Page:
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4/14 Interactive Board: Codependent Partners

3/23 Interactive Board: He's Changing... I'm Not...

3/1 Interactive Board: D/s Lifestyle

1/14 Interactive Board: My Purrrfect Husband

12/12 Interactive Board: What if He Could Have Changed?

10/23 Interactive Board: Quandary Revisited

8/24 Interactive Board: Quandary! What's Going On?

7/20: Dr. Irene on cognitive behavior therapy and mindfulness

6/12 Interactive Board: Unintentional Abuse

11/7 Interactive Board: Is This Abusive?

12/29 Interactive Board: There Goes the Wife...

11/4 Interactive Board: A New Me!

10/8 Interactive Board: Seeming Impossibility

9/8 Interactive Board: My Ex MisTreats Our Son

5/1 Interactive Board: I feel Dead - Towards Him

4/26 Interactive Board: Why is This So Hard?

4/19 Interactive Board: I Lost My Love...

4/7 Interactive Board: Too Guilty!

Love Vs. Infatuation

Romantic Love Fades Fast; The Real Thing's Not So Flashy

by David Lyman

The Journal News, Thursday, February 25, 1999

Ask anyone to name the world's greatest love stories and what you'll hear is a chronicle of unmitigated misery, of failed relationships, of death, of separation.

Naturally, people rarely focus on the tragic aspects of the stories. They only look at the love, the hopeless, glorious, impassioned love that is at the heart of the tale. They conveniently forget the endings.

Take "Romeo and Juliet." Their relationship is electrifying. But it doesn't last more than a few days and then they're dead.

Or "Somewhere in Time," that multi-hankie romance with Jane Seymour and Christopher Reeve. Their relationship was a little longer than Romeo and Juliet's, but does it do them any good? Hardly. They wind up stranded in different centuries.

And how about "Cyrano de Bergerac"? Its filled with some of the century's great love poetry, but in the end, that poetry makes Roxanne fall in love with the other guy.

So that's it? Those are the ideas we aspire to, the stuff we just can't get enough of? Are we masochists?

Maybe we're fools. Or maybe its just that everyday happiness - some would call it bliss - is neither newsworthy nor flashy enough to be fodder for novels or movies.

"We think that's love we're watching, but its not," says Joe Kort, a Michigan psychotherapist who hosts weekend-long relationship sessions for both single and married people.

"It's romantic love, which is something totally different. It's not real."

But it is, he admits, incredibly appealing. Almost addictive.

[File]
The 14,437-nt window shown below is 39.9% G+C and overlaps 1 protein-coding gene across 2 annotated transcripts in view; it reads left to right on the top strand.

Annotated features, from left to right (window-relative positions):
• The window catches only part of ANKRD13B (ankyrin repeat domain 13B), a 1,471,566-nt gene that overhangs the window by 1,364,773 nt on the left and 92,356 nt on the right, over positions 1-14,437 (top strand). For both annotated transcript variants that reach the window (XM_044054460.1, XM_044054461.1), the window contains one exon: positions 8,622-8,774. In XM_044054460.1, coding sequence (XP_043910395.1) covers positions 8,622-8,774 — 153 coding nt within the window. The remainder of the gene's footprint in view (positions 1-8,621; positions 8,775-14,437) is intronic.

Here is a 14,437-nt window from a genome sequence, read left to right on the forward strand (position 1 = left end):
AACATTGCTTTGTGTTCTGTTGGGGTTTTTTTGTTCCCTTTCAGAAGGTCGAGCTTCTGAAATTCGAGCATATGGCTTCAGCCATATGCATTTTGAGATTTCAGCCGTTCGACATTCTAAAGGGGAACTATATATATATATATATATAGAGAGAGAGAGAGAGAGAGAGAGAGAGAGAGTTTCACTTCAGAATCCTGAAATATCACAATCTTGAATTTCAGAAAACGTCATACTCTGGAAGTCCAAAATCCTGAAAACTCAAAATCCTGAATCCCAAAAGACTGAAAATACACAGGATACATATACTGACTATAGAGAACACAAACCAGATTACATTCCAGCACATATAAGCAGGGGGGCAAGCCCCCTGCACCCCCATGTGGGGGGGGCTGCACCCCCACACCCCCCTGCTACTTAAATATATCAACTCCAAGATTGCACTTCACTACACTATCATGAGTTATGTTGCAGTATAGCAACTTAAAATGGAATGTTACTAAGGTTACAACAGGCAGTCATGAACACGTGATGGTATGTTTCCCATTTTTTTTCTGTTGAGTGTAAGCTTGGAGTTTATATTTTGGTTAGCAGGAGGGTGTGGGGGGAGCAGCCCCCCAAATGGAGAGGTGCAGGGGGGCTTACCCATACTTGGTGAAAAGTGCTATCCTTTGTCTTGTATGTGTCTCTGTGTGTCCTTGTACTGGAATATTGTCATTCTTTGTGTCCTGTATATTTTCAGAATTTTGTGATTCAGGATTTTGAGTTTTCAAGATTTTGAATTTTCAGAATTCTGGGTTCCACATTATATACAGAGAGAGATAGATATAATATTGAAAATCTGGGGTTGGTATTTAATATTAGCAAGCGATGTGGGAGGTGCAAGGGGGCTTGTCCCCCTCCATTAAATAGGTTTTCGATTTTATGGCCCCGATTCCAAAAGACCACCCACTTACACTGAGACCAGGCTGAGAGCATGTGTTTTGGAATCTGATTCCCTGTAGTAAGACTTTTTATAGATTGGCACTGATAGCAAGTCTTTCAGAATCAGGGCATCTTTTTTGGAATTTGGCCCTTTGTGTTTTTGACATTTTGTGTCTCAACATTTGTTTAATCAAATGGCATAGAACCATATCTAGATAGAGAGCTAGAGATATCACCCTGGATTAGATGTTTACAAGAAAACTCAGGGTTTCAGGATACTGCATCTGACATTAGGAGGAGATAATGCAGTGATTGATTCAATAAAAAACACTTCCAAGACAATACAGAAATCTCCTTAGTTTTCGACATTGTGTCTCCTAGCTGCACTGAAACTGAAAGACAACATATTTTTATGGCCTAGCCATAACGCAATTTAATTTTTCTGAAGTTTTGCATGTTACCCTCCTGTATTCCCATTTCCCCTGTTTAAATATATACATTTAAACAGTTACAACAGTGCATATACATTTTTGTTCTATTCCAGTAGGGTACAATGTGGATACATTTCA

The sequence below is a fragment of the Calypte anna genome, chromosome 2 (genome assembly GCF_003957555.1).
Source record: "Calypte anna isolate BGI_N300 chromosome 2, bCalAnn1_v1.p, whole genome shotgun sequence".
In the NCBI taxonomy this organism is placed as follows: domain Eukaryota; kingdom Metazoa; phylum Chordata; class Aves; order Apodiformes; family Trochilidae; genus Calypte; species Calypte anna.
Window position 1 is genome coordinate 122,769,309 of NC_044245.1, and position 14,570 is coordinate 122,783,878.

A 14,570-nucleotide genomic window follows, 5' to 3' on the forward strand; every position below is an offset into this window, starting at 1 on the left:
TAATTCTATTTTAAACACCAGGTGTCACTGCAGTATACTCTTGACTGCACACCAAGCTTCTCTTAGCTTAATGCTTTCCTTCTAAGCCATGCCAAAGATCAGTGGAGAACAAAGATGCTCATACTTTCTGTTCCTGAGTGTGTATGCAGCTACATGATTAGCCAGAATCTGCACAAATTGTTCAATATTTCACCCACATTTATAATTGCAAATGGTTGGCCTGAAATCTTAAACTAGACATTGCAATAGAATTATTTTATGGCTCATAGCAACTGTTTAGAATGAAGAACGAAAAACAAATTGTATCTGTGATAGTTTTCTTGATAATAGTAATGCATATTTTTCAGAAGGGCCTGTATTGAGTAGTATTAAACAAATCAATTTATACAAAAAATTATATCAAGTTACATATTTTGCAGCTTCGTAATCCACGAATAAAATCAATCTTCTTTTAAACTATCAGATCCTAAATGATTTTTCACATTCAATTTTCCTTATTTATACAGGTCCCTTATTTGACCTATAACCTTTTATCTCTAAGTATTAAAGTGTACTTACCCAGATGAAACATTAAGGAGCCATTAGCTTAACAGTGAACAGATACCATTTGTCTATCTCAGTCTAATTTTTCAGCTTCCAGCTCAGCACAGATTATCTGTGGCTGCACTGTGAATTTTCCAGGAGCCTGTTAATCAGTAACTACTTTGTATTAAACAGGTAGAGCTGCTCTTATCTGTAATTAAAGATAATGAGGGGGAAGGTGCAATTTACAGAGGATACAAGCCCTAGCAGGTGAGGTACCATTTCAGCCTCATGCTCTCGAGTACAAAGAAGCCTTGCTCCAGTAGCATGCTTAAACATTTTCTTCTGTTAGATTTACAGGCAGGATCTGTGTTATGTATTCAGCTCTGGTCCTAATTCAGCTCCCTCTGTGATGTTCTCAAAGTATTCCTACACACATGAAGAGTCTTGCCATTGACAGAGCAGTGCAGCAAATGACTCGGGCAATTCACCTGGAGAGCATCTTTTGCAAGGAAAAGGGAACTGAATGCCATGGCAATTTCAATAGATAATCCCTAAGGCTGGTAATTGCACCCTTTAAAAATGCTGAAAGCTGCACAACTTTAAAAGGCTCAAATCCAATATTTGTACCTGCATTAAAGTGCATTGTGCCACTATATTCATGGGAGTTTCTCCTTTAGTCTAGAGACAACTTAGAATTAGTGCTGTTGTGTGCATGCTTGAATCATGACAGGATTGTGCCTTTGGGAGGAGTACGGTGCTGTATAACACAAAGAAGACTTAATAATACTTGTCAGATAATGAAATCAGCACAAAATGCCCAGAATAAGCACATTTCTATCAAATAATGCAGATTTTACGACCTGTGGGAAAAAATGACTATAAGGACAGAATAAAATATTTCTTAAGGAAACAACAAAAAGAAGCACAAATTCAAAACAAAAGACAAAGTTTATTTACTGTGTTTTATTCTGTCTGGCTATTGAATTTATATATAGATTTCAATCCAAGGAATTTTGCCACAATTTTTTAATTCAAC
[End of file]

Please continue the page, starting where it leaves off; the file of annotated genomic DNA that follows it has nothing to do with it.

That word - addictive - may be exactly the right word to describe the effect of romantic love, Kort says. The emotional high it gives us is caused by something called phenylethylamine - PEA, for short.

"It's like a drug," says Kort. "People who are unhappy no longer feel that way. Or people who are depressed. That's why we love it. And that's why we don't want to let it go."

Novelty induces the body to create PEA, says Kort. And at best, a real-life love can only be very novel for six to 18 months. After that, we've got to learn to appreciate the maturing of a relationship.

If it's a PEA rush we're after, we have few options.

We can have flirtations or affairs. Or we can bring on a burst of PEA by reading one of those larger-than-life love stories or watching one in a movie. The latter is a far safer course of action.

Of course, there's a downside to all of this.

By having a steady diet of romantic love, we start to think of it as a normal state of affairs. Unless we have the outsized, chest-pounding love of a Romeo and Juliet, we think we must be doing something wrong., Our expectations are out of kilter.

Every so often, we'll watch real relationships. Think of "On Golden Pond" or VT's "Mad About You."

But we're suckers for seduction and grand passions. We love to watch our sitcom stars flirt. But when these characters finally hook up, more often than not, we lose interest.

Professional matchmaker Robert Davis thinks its not so much that we really adore those grand love stories. Rather, it's that we're thankful that all the bad stuff is not happening to us.

"It's like people who look at the talk shows," says Davis, who charges $10,000 a pop for his services and has found matches for everyone from Fortune 500 CEOs to a noted romance novelist.

"They see some of the miscreants they have on Springer or Sally Jessy Raphael or Jenny Jones and they think, "I'm the mental-health poster person compared to them."

But there is something much more majestic, much more idealistic about the love between, say, Abelard and Heloise - who were separated by an unbending church in the 12th century - than there is in scruffy hooker sisters battling over a pimp on Jerry Springer's show.

The difference, of course, is fantasy. The best playwrights have known that for centuries. Hollywood has built a far-reaching economic empire on it.

If Romeo and Juliet had lived, you can bet that their ardor would have cooled. Romeo would have started spending too much time with his pals and not enough on the balcony. Juliet's pushy mother would have started nagging for her to have a baby.

Who wants to watch that? You can be sure Shakespeare would never have written that tale.

He understood that we can live our own lives anything. Books and plays and movies and television may all have the power to educate.

But most of all, we want them to transport us; to somewhere else, into other lives and yes, even into impossible loves.